Dear Liz: He recently wrote about the tax implications of capital gains when someone sells a home they’ve been given, versus one they’ve inherited. Would you elaborate on the estate ramifications for the donor if that person has a large estate? Would your estate pay gift tax?
Answer: Few people have to worry about gift or estate taxes, for reasons that will become apparent in a moment. But large gifts can potentially reduce the amount a wealthy donor can pass on to heirs tax-free after death.
This is because the gift and estate tax systems are combined. Gifts above the annual exclusion amount, which in 2023 is $17,000 per recipient, reduce the donor’s lifetime gift and estate tax exemption, which in 2023 is $12,920,000.
Let’s say a donor gives a $1 million house to a friend. The amount in excess of the $17,000 annual limit, or $983,000, is deducted from the donor’s lifetime limit. If the donor were to die in 2023, the amount of his estate in excess of $11,937.00 would be subject to estate taxes. (Donors only owe gift taxes after they give away so much that they exhaust that lifetime limit.)
Receiving property as a gift also means that the recipient may face more tax than if the property had been inherited.
The previous column mentioned that when someone inherits a home, the home’s taxable basis is “stepped up” to the current market value. This means that appreciation that occurred during the lifetime of the previous owner is not subject to tax.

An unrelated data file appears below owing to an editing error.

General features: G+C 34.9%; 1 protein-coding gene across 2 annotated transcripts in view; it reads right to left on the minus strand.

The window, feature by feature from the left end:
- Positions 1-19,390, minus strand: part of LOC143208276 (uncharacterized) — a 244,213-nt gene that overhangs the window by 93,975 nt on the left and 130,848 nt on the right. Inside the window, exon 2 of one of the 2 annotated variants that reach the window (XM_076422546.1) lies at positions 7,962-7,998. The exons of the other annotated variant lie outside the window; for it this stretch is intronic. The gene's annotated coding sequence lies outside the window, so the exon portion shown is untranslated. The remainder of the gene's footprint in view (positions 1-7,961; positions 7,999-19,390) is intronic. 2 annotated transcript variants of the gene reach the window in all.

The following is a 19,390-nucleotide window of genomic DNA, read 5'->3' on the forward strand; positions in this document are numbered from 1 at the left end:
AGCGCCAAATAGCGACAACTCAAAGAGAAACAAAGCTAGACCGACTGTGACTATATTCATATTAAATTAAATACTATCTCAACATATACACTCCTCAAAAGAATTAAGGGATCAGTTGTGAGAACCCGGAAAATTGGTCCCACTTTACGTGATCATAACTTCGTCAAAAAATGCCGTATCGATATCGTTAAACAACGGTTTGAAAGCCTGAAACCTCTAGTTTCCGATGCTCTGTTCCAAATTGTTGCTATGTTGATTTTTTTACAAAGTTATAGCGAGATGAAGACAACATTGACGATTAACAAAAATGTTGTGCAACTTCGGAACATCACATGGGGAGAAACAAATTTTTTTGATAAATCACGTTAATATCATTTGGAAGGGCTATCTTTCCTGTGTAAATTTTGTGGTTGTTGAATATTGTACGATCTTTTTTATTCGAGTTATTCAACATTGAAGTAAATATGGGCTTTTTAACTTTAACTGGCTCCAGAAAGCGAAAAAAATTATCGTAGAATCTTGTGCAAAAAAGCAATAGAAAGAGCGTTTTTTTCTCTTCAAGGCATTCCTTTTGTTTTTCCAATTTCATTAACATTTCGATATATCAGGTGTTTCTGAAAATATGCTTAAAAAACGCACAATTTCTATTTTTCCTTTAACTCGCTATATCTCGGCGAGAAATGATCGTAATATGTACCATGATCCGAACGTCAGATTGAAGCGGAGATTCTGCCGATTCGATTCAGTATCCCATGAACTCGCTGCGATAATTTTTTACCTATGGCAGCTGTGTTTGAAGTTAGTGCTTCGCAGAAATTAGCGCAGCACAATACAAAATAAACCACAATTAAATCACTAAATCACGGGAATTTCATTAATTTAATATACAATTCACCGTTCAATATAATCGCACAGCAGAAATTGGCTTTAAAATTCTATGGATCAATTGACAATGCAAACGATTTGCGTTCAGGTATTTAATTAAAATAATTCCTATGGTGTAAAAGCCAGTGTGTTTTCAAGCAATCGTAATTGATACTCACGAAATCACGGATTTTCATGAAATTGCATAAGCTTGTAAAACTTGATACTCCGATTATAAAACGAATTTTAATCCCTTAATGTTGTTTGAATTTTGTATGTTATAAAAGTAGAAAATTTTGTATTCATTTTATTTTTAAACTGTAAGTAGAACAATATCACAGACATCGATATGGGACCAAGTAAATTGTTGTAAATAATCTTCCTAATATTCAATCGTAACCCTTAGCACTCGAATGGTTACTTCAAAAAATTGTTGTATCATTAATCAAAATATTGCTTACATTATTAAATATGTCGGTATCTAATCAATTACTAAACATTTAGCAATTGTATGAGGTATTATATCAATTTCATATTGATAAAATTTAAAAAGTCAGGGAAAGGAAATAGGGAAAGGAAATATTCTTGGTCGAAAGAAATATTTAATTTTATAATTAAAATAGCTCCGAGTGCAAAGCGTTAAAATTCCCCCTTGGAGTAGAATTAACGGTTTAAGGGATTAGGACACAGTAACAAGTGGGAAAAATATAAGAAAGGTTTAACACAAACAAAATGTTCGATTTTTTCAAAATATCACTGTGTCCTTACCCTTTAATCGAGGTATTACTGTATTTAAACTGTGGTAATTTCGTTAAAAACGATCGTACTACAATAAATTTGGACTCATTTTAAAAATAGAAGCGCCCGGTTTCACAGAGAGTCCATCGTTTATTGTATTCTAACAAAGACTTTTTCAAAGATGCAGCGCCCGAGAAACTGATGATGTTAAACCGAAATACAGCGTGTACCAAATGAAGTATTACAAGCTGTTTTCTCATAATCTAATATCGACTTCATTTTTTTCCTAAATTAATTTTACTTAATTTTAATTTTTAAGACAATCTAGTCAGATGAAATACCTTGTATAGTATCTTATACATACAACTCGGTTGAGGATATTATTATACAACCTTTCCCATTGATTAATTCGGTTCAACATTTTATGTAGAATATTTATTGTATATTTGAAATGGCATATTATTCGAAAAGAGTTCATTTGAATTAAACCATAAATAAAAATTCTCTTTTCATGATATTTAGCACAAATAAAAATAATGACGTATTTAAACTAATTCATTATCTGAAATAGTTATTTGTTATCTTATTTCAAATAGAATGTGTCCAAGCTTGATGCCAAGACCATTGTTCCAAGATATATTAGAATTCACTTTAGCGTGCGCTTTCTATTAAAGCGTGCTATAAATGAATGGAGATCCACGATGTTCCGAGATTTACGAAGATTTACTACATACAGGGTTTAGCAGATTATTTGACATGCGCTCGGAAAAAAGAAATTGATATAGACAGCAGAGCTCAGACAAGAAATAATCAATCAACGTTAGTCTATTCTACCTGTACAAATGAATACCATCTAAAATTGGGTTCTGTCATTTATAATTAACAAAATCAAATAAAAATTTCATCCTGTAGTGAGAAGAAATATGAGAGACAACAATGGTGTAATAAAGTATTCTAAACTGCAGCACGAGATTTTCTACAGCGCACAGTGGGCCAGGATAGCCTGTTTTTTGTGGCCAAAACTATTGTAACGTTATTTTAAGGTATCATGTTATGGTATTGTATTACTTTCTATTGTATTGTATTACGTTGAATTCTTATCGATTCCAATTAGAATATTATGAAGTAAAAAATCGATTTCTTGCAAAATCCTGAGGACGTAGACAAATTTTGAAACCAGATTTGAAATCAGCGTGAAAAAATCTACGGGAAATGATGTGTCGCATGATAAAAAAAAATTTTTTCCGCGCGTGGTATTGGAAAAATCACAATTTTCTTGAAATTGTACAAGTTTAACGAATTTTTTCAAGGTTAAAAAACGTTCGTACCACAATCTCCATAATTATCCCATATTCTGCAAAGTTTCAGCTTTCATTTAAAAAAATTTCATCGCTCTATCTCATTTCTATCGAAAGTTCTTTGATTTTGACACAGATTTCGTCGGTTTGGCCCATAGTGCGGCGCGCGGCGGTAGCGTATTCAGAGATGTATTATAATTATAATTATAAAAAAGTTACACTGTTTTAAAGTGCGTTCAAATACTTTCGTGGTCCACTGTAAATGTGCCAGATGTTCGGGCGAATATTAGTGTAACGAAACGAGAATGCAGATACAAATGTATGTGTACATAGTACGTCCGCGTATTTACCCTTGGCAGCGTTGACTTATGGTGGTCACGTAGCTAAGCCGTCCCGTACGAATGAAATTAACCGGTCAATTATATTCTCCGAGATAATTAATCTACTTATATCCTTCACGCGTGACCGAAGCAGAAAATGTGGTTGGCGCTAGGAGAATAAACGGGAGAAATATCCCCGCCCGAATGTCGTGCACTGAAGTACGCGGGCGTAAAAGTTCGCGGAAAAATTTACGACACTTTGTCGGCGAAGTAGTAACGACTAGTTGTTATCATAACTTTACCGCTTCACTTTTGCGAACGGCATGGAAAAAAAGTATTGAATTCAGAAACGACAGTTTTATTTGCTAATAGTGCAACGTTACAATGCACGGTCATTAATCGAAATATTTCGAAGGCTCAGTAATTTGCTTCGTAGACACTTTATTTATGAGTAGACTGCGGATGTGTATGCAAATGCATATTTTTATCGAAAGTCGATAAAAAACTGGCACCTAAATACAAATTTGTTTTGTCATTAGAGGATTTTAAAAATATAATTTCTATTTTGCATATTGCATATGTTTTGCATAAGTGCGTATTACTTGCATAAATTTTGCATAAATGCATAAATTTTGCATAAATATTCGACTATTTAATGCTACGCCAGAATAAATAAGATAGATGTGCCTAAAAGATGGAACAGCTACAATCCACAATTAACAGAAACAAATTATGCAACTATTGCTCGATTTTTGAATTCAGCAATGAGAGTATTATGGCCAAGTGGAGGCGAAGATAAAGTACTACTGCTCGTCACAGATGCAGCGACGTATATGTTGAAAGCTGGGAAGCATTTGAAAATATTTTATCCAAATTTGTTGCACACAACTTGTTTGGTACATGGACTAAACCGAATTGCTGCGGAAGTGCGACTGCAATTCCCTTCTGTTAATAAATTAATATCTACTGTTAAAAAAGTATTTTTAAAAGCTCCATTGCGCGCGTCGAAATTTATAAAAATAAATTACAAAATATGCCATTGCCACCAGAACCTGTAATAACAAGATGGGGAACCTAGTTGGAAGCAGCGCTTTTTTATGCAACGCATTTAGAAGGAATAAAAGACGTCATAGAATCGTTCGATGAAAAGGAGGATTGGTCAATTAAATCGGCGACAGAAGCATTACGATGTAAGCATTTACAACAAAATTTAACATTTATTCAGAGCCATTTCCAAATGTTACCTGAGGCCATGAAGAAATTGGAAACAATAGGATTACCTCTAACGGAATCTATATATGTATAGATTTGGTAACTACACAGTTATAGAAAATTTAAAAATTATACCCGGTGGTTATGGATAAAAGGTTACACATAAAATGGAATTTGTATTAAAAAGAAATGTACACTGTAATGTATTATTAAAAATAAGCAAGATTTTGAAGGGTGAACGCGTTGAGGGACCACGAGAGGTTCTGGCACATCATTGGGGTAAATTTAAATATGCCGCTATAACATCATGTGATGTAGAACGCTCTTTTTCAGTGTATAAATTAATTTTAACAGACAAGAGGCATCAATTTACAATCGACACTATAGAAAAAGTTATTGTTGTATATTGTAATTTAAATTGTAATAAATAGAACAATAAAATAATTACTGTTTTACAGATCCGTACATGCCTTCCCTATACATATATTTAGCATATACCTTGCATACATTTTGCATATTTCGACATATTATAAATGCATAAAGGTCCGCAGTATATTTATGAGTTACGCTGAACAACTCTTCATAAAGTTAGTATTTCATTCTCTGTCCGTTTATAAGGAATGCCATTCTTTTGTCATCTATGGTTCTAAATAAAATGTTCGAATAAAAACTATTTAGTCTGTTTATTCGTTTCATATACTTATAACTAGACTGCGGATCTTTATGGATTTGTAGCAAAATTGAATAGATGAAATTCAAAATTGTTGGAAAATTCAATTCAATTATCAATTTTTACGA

If someone is given a house by a living donor, different rules apply. There is no increase in value. The recipient gets the donor’s tax basis, which is usually what the donor paid for the home, plus any qualified improvements.
When the house is sold, that basis is deducted from the income to determine the potentially taxable profit. The recipient could face capital gains taxes on the appreciation that has occurred since the original owner purchased the home.
On the other hand, gifting assets during life is a way to control the size of a potentially taxable estate, says Los Angeles estate planning attorney Burton Mitchell. Once the house is given away, for example, its future appreciation will not increase the donor’s estate.
Anyone with a large enough estate to worry about these taxes should, of course, consult an estate planning attorney about the best strategies for their situation.
Liz Weston, Certified Financial Planner, is a personal finance columnist for NerdWallet. Questions can be sent to 3940 Laurel Canyon, No. 238, Studio City, CA 91604, or via the “Contact” form at askliweston.com.